Cerne Abbas Village,
|| Grid Reference:
50.8° N, 2.48° W.
This huge and
impressive giant figure is formed by a trench 0.3m (1ft) wide and the same
depth, cut into the underlying chalk. He is 55m (180ft) long and 51m (167ft)
wide, and his right hand holds an enormous knobbed club 36.5m (120ft) long.
His most famous and prominent feature is the erect phallus and testicles
which indicate that fertility rites were practised here. This is supported
by the fact that until recently, on 1 May maypole dancing and other
celebration were held in the Iron-Age earth enclosure known as the Frying Pan
situated a little further up the hill, above the giant's left arm.
It has been suggested that
his large erection is, in fact, the result of merging a circle representing
his navel with a smaller penis during a Victorian re-cut
Cerne Abbas Giant:
('Rude Man', 'Rude
The first reference to this figure dates back to 1694: a payment in the Cerne Abbas churchwarden's accounts of 3 shillings towards the re-cutting of
the giant. The first written reference is by John Hutchins in his Guide
to Dorset, 1751, but no one knows exactly when or who first cut the
Giant. Recently, the historian Ronald Hutton stated that it was cut in the
17th century by the Lord Holles' servants. In fact, it's unusual that,
unlike the Uffington White Horse, there is no reference to the Cerne Abbas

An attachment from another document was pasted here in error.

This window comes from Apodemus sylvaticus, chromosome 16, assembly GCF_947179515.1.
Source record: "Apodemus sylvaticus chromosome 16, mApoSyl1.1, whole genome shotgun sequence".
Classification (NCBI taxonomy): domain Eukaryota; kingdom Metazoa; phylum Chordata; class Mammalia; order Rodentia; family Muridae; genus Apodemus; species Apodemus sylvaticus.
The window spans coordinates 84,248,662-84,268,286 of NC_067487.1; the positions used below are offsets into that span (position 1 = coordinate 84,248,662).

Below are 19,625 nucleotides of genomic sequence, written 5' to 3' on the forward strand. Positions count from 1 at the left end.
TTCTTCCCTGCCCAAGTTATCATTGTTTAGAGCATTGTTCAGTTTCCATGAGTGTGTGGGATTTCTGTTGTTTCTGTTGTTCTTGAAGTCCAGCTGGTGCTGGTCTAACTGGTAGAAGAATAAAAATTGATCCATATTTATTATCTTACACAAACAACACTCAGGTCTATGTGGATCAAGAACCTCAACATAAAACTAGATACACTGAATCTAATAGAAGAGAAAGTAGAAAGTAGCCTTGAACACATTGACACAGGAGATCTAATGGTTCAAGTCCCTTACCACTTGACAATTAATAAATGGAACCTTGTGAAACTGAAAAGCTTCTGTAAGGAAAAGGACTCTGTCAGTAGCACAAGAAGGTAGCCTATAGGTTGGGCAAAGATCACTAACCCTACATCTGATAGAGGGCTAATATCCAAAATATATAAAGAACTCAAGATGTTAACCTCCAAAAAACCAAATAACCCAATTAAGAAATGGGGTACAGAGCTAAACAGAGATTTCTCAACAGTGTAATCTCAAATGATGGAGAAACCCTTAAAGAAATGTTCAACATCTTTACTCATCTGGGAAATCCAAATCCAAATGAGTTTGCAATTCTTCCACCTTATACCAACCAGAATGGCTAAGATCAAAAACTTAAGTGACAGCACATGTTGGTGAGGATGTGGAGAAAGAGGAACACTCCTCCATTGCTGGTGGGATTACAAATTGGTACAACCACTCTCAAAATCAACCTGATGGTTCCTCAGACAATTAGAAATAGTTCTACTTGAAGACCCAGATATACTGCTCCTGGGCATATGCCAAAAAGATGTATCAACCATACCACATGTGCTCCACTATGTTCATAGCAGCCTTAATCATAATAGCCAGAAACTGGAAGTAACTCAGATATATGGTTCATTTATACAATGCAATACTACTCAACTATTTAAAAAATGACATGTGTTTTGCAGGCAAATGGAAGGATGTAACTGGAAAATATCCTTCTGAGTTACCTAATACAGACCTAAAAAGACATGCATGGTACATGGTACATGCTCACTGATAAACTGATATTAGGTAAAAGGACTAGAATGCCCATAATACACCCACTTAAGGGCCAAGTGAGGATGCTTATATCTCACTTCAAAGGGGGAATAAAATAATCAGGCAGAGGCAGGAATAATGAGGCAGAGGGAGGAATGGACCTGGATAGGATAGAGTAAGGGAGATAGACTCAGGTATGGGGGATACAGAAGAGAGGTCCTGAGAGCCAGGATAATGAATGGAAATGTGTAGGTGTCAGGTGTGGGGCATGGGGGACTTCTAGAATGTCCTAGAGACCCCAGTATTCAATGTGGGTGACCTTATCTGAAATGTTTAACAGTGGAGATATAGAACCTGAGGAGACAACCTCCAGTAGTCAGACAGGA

Giant in Medieval documents. During the Civil War (1644 - 1660), Lord Holles
was Lord of the Manor but his estate was sequestered and mismanaged by his
steward. Maybe then his servants, in this period of chaos, cut the giant in
A local legend says that a real giant was killed on the hill and that
the people from Cerne Abbas drew round the figure and marked him out on the
hillside. Barren women were said to conceive soon after sleeping on the
Giant's body, while young women wishing to keep their lovers faithful would
walk around the figure three times. Another story ascribes the figure to the
monks from the nearby abbey, who cut it as a joke against their abbot. The
figure is kept free from grass by a scouring every seven years.
2008, a group of archaeologists using special equipment
found that part of the carving had been allowed to be
According to these findings, the free arm should have
held a depiction of an animal's skin, giving credence to
the theory that the giant was a depiction of a hunter,
or alternatively, Heracles with the skin of the Nemean
lion over his arm.
Who Does it Represent:
The giant is generally considered to represent the god Helith or
Hercules, and recent surveys suggest that the figure was cut at the end of the
second century AD when the Emperor Commodus (who believed he was a
reincarnation of Hercules) revived the worship of this god.
Cerne Giant is of any great age, then he probably
represents an ancient god; one suggestion is he could be
the Celtic god Nodens, who was
worshipped by the Durotrige tribe who lived in Dorset
before the arrival of the Romans in AD 43. The support
for this idea comes from a bronze handle, found when
land on a Celtic fort site near Blandford Forum was
ploughed up. Archaeologists decided that the handle was
Celtic, and that the figure of a naked man depicted on